Exclusive with Steelers Running Back Russell Davis, 1979-1983


First, can you let me know what you’ve been doing since your time in the NFL?

I’ve been retired from working in the public school system in Jackson, Michigan since 2010. I was the Athletic Director and Principal when I left.

Since then I’ve been a granddad. That’s my role now in the family, to babysit my five grand babies. They are all here in Michigan so I get to see them weekly.

How hard was the post-NFL adjustment for you?

That’s a great question. It was a hard adjustment, as I’m sure it was for a lot of guys. I went to work in Pittsburgh after the NFL at a juvenile detention center. I was there for a couple of years but wasn’t satisfied. It just didn’t suit me. I hadn’t finished school at Michigan though.

So, I knew I knew football so I thought I wanted to coach. I drove to Ann Arbor and spoke to Bo Schembechler and asked him about a coaching job. He told me “Russell, Michigan is an institute of higher learning. You need to finish school.” I told him I was the team captain and MVP. I asked him if that didn’t qualify. But he said no and told me that if I went back to school and finished my degree we could have that conversation then.

So, I moved my family from Pittsburgh to Michigan. I went to school during the day and worked art night. I had to feed my family. I was mopping floors at night at the hospital. It was an honorable profession but in my head I went from an NFL player and star at Michigan to mopping floors. People would recognize me and ask me if I was Russell Davis and I’d say no. I want to emphasize, it was a perfectly honorable profession and there was no shame in it. It was just where my head was at at the time. My head was just in a different place.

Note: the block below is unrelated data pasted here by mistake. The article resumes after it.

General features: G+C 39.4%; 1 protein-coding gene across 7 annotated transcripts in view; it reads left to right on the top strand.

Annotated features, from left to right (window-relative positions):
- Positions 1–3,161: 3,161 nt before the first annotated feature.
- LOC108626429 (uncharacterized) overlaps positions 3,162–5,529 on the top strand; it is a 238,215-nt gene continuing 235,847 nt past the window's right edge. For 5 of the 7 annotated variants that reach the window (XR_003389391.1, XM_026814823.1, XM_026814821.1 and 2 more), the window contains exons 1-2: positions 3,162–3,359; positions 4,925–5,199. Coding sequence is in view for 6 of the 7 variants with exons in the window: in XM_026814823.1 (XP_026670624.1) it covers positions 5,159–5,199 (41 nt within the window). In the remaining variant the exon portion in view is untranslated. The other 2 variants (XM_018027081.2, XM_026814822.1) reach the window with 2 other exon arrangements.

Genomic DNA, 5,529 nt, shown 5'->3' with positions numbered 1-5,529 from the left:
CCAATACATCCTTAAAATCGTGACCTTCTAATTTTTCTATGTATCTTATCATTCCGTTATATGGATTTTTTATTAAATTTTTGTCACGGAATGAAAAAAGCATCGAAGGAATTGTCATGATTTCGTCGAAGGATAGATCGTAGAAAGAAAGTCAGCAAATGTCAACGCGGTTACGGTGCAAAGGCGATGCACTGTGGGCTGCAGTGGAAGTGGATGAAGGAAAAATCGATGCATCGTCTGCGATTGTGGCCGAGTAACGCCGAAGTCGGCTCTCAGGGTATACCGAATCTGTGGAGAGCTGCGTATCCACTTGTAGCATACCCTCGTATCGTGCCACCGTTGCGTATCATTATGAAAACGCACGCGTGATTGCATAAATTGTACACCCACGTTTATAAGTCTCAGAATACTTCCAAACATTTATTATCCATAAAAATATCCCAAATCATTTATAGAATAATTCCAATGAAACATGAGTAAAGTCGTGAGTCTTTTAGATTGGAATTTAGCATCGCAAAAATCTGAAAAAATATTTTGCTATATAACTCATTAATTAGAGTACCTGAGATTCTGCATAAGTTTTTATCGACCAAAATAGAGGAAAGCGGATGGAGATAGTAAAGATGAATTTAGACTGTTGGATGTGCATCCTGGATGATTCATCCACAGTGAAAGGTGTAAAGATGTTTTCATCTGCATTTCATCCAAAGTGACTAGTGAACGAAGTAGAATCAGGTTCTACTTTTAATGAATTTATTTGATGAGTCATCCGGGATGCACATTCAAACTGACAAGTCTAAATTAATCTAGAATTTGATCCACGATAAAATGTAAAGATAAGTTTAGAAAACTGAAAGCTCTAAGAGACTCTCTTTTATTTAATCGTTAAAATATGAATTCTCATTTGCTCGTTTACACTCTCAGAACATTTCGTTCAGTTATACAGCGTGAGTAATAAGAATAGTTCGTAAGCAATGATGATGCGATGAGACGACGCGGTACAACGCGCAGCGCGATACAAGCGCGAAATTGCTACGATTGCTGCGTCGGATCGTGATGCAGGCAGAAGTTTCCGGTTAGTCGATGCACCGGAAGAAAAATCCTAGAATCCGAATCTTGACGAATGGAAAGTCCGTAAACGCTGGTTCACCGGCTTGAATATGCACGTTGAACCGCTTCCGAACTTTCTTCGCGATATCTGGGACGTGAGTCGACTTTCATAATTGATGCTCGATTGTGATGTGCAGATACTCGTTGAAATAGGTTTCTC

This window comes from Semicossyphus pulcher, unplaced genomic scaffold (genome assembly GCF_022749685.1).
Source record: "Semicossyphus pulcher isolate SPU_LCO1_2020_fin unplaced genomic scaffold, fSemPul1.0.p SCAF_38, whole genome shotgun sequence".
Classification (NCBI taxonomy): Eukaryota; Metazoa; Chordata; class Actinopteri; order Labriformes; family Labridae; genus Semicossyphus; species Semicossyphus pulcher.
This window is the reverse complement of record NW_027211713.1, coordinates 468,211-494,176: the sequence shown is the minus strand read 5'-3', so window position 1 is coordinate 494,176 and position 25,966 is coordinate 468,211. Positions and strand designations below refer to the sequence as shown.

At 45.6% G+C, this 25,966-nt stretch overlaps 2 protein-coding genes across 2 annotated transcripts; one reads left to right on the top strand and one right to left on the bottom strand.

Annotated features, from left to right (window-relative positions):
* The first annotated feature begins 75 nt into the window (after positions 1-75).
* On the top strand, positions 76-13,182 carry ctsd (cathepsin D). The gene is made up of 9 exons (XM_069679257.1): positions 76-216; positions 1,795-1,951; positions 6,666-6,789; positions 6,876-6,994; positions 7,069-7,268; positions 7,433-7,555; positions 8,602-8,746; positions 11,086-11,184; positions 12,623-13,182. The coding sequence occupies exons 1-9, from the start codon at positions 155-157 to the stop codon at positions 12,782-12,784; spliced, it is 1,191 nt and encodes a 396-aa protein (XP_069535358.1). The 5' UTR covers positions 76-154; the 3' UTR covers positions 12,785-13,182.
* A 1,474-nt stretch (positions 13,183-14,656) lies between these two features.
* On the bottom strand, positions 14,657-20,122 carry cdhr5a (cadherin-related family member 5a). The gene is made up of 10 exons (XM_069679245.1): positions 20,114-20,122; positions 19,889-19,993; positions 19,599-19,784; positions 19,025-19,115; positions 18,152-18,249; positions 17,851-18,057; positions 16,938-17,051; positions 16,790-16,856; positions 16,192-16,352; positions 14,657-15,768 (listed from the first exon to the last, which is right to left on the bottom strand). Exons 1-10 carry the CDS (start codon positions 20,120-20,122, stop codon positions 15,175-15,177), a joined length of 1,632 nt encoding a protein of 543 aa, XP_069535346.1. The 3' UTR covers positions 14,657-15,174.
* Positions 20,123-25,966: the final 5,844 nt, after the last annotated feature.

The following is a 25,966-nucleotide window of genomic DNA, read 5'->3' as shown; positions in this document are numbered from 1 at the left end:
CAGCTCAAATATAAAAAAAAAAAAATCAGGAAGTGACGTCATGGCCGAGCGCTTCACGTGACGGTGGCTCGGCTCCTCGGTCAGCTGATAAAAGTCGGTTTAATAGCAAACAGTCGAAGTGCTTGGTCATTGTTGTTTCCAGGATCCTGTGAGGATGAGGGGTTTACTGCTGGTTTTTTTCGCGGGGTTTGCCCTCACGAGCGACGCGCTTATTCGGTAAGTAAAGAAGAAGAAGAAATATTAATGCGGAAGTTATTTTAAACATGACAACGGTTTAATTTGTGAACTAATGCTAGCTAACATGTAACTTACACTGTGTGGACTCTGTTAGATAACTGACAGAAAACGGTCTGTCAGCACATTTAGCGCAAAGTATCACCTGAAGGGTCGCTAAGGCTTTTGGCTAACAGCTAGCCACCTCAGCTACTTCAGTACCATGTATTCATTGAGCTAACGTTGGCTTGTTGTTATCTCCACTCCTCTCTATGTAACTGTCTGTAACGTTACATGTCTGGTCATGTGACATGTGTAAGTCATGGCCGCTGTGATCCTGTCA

But you didn’t end up coaching…

After I finished school I went back to Bo but I decided I didn’t want to coach.


I grew up in the military. I was a military brat until I was 15 and was always the new kid in school. We moved around like no one’s business. Coaching is a lot like that. You move around a lot. That’s the life of a coach. I had other options and took a job in Jackson in the public school system and was there for almost 20 years. That was my life after the NFL.

You were one of the first players to sue the NFL over concussion issues. How are you health-wise now? 

I’m struggling health-wise in some areas. My memory isn’t great and I rage at some things now which isn’t good. Things that used to make me angry now make me rage. I’m trying to take advantage of the NFL offerings – they have hospitals and clinics they work with to better understand what’s going on with me. I also have the typical stuff – knee replacement and arthritic issues. But the rage issue scares me.

Taking a step back – what was the draft process and draft day like for you?

It was interesting. I thought I’d go to Atlanta. They wanted a big back and I was as big as you got back then. My weight was around 235 pounds. I got picked in the fourth round by the Steelers – I was their third pick. I think hey lost their third round pick to a rules violation. They picked me up in a trade with Detroit and chose Calvin Sweeney with their other fourth round pick.

I thought I might be a first round pick. That was the scuttlebutt. I had a great career at Michigan. How many fullbacks rush for 1,000 yard seasons. I was at home but after the second round I apologized to my family and went to my girlfriends house. My father called me though and told me I needed to get back home, that the Steelers called and said they were going to draft me. I went home and they called back and congratulated me on being drafted. I forgot who called me but they told me they’d fly me up for a meet and greet.